Is it possible to sell your body without buying into a system of exploitation?
Canadian federal legislators have recently proposed a bill called The Protection of Communities and Exploited Persons Act, which decriminalizes prostitution unless it is in a public area where children might be affected. It also decriminalizes advertising for sexual services, so long as it is the prostitute who is doing the advertising. Both pimping and buying sex, on the other hand, continue to be criminal offenses.
The purpose of the bill is to target those who contribute to the exploitation of prostitutes rather than the prostitutes themselves, who are often forced into their occupation by difficult circumstances. The bill reconceptualizes the nature of prostitution, challenging the idea that men have the right to purchase sex and providing money (they have established a $20 million fund!) for exiting services to help women trapped in a system of prostitution. It’s really great to have the exploitative nature of prostitution legislatively acknowledged. The bill cites the “social harm” which disproportionate numbers of “women and children” suffer due to the “the objectification of the human body and the commodification of sexual activity.” The problem is urgent, and “it is important to denounce and prohibit the purchase of sexual services because it creates a demand for prostitution.”
The bill has been critiqued because of its locative specificity: it criminalizes communicating for the purposes of prostitution in a public place "where persons under the age of 18 can reasonably be expected to be present." Janine Benedet, a lawyer for the Women’s Coalition for the Abolition of prostitution, attests that this caveat, which will apply primarily to the largely aboriginal population of prostitutes on the street, “continues to provide a hook for police to push them around to different neighborhoods and to target” them. "If we really believe that women in prostitution are overwhelmingly exploited and coerced into prostitution through poverty, sexism, and racism, the location of where they are being exploited should not determine whether or not we criminalize them."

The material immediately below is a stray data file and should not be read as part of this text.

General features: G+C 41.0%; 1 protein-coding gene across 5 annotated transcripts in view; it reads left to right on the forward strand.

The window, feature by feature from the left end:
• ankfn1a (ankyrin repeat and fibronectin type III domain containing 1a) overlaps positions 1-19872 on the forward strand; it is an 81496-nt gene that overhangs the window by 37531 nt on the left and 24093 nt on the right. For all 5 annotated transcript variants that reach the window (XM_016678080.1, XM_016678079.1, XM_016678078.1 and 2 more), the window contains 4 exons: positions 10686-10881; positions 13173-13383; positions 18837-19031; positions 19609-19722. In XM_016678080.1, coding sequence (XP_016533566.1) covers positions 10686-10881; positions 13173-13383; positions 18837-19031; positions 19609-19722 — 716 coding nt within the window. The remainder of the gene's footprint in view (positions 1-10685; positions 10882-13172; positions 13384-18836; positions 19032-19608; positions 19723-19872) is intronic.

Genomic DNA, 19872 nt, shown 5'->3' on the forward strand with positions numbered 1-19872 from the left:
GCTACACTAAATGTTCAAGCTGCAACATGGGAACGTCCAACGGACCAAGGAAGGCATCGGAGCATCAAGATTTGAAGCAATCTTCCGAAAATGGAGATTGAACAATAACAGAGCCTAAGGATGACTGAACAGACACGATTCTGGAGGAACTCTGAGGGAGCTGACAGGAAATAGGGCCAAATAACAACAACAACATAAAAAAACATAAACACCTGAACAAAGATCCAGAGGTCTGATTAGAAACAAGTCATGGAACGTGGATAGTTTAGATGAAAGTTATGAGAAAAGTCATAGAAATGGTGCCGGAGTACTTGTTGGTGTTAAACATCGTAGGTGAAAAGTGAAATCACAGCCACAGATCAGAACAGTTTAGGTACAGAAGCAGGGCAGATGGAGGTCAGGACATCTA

Keeping those critiques in mind, it is nevertheless important to acknowledge how big of a step this is. The decriminalization of prostitution will allow women, having been forced into a difficult economic situation that forces them to use their bodies as commodities, to approach police if they feel that they are in danger and, hopefully, will help them to find alternative means of livelihood.
We’ll have to wait and see how the bill plays out, but we can only hope that it will help to create social change in the treatment of women by reducing the prevalence of the harmful practice of prostitution.
Images courtesy of belfasttelegraph.co.uk, noisyroom.net, and lawnow.org.